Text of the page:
A new study revealed that leading a sedentary lifestyle can also lead to the development of blood clots in the lungs, the British Medical Journal reported. The study targets women in particular, which stated that women who don’t engage in any physical activity are at least twice as likely to develop a pulmonary embolism.
Pulmonary embolism is a resulting complication when a blood clot is severed from its place and travels through the bloodstream and into the lungs. This can result in difficulty breathing and chest pains. If left unattended, pulmonary embolism can be a potentially lethal condition. Prompt diagnosis and therapy should be undertaken to avert recurrent embolism or death.
Led by Dr. Christopher Kabrhel, the researchers looked into the lifestyle habits of about 69,000 nurses. After taking into account the test subjects’ age, smoking habits, body mass index, and physical activities, the researchers discovered that pulmonary embolism is likely for those who spend most of their time sitting.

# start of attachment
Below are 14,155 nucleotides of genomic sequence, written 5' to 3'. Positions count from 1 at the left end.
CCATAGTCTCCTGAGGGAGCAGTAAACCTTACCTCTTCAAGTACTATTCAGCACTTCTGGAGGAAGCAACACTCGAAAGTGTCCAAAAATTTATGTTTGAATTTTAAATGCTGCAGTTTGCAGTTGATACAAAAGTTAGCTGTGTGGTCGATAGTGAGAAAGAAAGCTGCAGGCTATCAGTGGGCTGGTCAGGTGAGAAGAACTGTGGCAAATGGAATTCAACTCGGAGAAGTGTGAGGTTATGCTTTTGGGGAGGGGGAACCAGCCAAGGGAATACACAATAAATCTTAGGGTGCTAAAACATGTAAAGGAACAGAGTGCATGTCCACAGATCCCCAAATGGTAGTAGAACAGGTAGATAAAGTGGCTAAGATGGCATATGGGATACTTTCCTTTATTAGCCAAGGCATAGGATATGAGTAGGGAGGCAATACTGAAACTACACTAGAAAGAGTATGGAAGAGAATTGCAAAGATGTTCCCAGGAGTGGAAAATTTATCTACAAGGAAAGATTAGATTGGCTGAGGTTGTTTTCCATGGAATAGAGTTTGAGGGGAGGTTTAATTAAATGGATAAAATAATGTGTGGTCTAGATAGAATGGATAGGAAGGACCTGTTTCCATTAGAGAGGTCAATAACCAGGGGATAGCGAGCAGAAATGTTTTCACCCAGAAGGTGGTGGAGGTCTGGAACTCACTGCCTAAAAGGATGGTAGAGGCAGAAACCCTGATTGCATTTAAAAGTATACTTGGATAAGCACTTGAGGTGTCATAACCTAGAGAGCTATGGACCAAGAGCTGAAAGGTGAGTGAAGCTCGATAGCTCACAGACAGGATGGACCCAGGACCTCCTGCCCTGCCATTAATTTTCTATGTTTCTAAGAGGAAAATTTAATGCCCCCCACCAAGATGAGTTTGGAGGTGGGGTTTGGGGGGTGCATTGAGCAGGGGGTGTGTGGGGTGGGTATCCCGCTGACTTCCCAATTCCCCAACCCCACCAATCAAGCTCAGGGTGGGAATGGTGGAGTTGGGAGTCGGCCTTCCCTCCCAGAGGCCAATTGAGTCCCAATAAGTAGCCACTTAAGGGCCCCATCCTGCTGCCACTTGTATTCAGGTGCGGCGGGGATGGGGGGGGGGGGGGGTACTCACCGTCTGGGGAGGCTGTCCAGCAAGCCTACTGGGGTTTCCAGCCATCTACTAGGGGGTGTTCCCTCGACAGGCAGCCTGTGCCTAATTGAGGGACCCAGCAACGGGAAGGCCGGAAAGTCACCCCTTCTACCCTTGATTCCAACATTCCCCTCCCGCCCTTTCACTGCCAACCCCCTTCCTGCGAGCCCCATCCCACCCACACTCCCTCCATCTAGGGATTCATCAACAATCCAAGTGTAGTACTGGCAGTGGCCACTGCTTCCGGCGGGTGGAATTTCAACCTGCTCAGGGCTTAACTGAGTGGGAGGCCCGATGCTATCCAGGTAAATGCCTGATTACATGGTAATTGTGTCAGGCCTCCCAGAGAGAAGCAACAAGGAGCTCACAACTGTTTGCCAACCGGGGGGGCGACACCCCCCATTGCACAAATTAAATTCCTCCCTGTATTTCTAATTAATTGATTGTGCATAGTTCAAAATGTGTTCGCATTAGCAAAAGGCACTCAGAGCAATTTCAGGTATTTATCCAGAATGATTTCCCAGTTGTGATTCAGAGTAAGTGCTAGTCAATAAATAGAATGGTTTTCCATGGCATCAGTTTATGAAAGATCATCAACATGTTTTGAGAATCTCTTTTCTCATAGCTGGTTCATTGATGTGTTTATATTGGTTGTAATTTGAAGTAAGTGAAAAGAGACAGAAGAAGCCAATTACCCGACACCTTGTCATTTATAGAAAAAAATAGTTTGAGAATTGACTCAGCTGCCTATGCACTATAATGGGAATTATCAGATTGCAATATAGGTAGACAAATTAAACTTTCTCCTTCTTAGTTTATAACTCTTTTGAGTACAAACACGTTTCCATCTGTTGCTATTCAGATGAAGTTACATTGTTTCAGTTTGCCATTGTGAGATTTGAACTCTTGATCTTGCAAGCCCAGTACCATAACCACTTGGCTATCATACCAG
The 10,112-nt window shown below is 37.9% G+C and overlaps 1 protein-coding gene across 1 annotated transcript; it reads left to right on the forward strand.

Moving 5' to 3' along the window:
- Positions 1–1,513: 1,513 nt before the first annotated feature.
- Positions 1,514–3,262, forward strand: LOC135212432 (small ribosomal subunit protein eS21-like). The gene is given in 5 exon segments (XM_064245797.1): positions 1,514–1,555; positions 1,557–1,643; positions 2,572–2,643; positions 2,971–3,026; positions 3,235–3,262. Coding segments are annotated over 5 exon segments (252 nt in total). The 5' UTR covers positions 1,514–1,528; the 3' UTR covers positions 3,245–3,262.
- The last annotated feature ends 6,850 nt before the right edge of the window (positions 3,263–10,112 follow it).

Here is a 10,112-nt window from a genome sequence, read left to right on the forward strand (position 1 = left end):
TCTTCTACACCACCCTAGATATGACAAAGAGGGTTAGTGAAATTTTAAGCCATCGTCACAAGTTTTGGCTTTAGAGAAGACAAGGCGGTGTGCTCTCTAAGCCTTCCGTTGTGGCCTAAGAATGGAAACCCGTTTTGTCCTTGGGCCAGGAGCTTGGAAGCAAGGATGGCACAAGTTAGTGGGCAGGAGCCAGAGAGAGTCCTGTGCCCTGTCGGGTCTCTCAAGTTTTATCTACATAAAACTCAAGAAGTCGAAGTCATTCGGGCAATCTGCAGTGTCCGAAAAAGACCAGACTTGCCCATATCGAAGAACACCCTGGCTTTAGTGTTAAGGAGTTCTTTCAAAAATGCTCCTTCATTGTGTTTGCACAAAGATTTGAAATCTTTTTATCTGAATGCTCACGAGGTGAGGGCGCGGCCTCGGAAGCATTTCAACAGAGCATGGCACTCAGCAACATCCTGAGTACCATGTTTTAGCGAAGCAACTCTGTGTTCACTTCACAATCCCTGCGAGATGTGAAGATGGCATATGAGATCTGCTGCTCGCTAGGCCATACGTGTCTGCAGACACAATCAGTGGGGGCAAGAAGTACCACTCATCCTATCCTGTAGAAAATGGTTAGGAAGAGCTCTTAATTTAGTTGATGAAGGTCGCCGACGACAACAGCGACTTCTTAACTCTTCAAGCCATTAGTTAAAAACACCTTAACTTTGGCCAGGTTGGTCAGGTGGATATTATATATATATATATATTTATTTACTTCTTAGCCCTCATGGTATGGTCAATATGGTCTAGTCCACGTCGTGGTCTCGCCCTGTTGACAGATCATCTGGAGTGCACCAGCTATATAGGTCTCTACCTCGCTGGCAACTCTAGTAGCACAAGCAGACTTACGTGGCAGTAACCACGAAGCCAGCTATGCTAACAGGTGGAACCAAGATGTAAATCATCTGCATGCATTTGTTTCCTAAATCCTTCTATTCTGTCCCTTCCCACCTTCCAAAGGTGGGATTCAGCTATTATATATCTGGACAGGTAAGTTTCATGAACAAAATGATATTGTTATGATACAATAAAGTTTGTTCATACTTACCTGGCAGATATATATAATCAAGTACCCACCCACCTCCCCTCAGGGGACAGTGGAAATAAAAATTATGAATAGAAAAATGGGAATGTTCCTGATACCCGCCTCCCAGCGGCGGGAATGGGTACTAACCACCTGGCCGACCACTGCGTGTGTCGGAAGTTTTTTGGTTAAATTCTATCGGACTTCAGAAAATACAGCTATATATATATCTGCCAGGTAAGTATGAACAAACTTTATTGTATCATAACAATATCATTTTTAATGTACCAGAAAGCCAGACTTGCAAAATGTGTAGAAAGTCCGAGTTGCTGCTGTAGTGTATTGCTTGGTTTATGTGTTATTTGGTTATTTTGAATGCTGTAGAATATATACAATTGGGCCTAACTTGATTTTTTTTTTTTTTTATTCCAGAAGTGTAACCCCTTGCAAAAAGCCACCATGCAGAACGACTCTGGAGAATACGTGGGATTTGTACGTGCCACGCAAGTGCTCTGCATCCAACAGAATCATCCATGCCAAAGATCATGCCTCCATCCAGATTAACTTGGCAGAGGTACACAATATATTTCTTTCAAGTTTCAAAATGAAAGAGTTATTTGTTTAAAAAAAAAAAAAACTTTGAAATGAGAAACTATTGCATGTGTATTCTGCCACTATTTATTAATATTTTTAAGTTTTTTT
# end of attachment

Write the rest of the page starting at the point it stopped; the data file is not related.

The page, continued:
The research also revealed the link between physical inactivity and various health problems such as heart disease and hypertension as well as arterial and venous diseases. In light of this discovery, Dr. Kabrhel encouraged everyone, especially women, to stand up and exercise or engage in any physical activity to reduce the risk of pulmonary embolism.
An accompanying editorial in the journal also stated that physical inactivity accounts for the risk of developing venous thromboembolism—a condition that involves the formation of blood clots in the veins. Most clinical events of venous thromboembolism take place in the legs or lungs.